Andrew Ducker (andrewducker) wrote,
Andrew Ducker
andrewducker

The web just got a thousand times more exciting.

A few days ago Mozilla announced that the Nightly version of Firefox now supports asm.js.

asm.js is a very small part of javascript that can be incredibly highly optimised (if your browser supports it), so that it runs much, much faster than normal Javascript.

How much faster? About half the speed of C.


Now, nobody in their right mind is going to _write_ in asm.js. It's not very human readable, or writeable. You write your code in other languages and then it compiles to asm.js. Which means that you can write in anything which has a compiler that produces it (so far, just emscripten, which converts LLVM output), and get something which runs inside a browser, with no plugins. So far, only Firefox supports this level of optimisation, but I'm hopeful that Chrome will join it. And even if it doesn't, the code will _still run_ in Chrome. It just won't be as blindingly fast.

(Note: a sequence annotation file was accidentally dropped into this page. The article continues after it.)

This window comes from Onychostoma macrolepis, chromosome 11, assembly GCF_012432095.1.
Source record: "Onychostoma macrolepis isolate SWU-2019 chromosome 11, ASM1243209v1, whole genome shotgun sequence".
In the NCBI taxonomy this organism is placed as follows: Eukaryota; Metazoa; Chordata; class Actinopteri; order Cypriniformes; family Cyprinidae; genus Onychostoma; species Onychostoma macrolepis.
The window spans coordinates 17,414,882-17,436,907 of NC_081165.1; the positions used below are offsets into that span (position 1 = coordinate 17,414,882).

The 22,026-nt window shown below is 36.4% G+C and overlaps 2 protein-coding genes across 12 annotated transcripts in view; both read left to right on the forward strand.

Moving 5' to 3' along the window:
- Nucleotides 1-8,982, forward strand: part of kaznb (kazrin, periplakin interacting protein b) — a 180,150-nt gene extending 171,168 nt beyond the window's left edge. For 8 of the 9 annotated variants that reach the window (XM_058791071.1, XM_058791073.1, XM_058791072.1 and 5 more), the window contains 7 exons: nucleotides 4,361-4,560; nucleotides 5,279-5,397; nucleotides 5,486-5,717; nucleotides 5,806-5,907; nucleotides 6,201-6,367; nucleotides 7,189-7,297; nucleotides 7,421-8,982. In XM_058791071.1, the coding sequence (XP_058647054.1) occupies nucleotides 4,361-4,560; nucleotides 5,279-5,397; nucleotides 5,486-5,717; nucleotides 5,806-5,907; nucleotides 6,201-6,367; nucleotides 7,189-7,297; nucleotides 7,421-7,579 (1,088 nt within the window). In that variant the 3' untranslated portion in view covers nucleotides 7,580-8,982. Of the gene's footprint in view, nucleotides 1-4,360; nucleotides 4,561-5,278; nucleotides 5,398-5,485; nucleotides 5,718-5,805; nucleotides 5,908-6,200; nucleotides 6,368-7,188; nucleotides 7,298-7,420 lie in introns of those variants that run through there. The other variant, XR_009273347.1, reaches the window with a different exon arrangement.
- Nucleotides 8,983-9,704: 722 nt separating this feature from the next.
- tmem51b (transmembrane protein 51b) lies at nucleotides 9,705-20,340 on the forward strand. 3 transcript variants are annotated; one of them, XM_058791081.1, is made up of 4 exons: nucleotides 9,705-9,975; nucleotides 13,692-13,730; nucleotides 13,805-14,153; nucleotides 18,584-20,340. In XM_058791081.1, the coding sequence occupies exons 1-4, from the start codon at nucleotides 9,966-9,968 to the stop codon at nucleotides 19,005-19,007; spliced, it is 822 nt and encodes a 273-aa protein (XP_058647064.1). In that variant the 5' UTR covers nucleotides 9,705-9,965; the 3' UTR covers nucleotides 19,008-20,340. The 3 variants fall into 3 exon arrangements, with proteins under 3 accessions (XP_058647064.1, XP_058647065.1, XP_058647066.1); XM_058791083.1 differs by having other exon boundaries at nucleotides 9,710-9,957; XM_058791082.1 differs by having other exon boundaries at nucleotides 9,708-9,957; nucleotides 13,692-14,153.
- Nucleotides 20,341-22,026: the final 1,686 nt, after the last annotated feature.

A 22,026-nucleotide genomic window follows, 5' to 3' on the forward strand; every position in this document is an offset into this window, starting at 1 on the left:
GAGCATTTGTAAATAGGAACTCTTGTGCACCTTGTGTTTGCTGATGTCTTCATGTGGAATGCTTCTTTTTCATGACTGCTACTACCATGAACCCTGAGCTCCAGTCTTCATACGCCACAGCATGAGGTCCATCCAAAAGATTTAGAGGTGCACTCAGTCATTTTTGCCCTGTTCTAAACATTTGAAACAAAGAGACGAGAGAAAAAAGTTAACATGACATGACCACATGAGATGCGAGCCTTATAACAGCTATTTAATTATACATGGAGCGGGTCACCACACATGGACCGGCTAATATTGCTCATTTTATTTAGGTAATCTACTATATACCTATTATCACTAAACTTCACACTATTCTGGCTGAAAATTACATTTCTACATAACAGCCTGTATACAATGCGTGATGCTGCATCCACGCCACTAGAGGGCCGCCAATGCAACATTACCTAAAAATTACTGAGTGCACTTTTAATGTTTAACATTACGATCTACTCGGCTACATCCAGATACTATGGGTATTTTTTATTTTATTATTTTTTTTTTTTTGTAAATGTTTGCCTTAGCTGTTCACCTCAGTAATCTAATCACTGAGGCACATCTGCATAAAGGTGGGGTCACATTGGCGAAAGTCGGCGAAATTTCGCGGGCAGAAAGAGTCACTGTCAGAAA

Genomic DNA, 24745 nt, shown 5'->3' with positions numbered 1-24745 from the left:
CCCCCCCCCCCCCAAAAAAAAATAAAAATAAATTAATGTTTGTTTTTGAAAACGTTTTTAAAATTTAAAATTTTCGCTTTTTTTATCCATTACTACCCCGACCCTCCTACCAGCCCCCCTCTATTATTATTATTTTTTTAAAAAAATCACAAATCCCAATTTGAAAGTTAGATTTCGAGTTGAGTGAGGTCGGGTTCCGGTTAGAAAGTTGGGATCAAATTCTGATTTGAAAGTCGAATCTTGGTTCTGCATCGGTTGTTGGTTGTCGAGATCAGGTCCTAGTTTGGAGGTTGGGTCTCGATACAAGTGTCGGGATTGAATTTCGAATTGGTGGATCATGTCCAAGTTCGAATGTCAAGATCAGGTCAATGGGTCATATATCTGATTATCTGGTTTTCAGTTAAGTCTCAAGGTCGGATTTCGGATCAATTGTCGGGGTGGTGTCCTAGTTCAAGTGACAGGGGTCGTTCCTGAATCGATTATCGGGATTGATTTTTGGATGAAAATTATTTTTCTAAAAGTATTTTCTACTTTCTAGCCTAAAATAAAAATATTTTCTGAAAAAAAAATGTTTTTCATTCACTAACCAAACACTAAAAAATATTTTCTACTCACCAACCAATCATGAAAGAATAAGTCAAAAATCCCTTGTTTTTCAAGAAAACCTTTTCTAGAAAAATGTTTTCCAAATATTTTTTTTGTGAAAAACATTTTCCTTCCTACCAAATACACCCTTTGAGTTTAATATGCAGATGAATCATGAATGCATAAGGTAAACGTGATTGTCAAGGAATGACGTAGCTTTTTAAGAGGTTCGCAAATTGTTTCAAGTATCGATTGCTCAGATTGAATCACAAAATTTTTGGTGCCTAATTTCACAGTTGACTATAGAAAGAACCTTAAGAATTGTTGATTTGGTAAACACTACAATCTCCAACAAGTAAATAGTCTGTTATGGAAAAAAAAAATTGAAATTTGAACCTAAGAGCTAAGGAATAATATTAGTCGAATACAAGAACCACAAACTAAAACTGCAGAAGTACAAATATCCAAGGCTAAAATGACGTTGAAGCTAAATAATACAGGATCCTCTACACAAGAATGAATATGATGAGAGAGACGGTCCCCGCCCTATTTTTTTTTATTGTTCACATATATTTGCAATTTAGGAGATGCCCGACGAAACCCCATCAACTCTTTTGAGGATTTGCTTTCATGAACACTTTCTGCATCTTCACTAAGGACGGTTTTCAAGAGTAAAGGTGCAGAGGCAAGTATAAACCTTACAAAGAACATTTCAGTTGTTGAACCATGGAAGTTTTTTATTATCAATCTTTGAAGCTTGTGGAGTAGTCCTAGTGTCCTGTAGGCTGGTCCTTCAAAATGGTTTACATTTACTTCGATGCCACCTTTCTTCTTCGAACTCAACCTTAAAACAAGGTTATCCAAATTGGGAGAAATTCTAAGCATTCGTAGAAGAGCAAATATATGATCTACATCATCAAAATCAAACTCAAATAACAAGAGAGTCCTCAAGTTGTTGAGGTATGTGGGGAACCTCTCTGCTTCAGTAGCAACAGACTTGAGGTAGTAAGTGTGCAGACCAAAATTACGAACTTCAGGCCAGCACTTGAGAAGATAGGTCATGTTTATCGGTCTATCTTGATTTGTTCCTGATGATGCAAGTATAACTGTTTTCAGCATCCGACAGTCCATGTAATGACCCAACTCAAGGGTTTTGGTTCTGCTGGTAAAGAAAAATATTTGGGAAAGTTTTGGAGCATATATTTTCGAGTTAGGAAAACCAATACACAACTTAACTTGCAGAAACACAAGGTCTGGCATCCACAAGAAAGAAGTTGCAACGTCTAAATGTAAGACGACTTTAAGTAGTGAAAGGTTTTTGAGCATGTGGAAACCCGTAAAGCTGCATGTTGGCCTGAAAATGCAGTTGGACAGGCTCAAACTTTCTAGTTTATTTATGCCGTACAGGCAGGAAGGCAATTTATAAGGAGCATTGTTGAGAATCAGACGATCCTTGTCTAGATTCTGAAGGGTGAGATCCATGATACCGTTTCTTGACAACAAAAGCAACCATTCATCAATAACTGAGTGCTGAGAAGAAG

What makes this particularly exciting is that today Mozilla announced that, over the last four days, Epic ported the Unreal Engine to asm.js. Four days, to port over an amazing 3d engine, and have this running in your web page:


And, one assumes, they're still optimising. I doubt they'll ever make it quite as fast as C. But I'm sure they can get faster.

And then we have a standard way of getting real applications running on any computer that can run a browser, no matter what operating system it's running on. This really does feel like a step change to me.



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